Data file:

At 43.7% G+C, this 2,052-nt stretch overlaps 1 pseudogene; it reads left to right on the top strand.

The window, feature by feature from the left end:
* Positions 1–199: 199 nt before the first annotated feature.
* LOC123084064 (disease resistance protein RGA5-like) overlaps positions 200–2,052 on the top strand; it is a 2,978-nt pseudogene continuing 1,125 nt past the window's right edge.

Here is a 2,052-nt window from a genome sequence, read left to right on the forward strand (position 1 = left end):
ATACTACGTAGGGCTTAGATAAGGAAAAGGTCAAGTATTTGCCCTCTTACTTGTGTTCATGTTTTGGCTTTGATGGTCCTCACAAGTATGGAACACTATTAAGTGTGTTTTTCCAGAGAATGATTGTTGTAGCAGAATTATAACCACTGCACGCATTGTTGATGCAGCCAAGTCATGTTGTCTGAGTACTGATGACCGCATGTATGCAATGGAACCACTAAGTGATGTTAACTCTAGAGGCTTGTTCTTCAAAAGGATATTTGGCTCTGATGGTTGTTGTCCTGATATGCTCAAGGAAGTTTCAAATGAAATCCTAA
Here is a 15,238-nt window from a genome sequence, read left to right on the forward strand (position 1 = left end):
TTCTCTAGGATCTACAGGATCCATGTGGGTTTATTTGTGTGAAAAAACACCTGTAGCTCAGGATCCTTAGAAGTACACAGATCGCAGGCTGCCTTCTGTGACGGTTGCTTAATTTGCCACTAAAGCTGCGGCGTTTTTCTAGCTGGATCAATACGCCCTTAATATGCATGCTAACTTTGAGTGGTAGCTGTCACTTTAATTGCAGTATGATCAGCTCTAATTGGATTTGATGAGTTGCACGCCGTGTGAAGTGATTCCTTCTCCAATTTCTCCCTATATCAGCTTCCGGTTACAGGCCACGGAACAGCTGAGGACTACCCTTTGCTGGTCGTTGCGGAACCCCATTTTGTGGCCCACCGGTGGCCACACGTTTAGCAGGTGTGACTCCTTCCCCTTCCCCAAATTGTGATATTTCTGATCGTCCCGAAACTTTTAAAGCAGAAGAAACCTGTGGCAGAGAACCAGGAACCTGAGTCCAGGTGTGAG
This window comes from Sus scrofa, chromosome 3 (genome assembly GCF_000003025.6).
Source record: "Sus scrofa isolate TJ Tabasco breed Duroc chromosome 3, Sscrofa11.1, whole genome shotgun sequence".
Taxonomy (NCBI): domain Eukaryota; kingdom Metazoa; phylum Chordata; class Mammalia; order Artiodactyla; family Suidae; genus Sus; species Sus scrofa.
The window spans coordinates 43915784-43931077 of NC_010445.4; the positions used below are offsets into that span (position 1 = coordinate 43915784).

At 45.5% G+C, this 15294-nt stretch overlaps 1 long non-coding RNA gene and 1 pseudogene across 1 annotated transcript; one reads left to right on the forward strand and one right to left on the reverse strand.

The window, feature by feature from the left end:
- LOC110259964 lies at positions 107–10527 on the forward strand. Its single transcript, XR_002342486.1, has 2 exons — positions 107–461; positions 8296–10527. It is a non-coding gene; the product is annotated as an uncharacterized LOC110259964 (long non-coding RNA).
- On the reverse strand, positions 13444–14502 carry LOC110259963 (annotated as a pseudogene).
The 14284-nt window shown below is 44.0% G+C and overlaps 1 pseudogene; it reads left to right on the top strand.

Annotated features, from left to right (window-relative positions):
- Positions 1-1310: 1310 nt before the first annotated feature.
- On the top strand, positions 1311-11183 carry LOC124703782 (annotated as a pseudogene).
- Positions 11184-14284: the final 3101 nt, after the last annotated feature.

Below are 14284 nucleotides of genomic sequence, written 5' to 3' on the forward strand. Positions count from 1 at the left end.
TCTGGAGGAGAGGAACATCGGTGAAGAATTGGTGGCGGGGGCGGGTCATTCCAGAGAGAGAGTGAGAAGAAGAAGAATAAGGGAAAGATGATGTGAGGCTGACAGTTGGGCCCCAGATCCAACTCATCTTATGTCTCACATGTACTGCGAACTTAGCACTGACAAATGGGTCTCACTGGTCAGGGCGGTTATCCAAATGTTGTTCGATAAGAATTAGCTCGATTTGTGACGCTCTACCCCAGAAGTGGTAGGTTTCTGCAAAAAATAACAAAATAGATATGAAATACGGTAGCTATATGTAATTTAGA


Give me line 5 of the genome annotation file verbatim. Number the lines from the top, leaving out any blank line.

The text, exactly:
Here is a 2,052-nt window from a genome sequence, read left to right on the forward strand (position 1 = left end):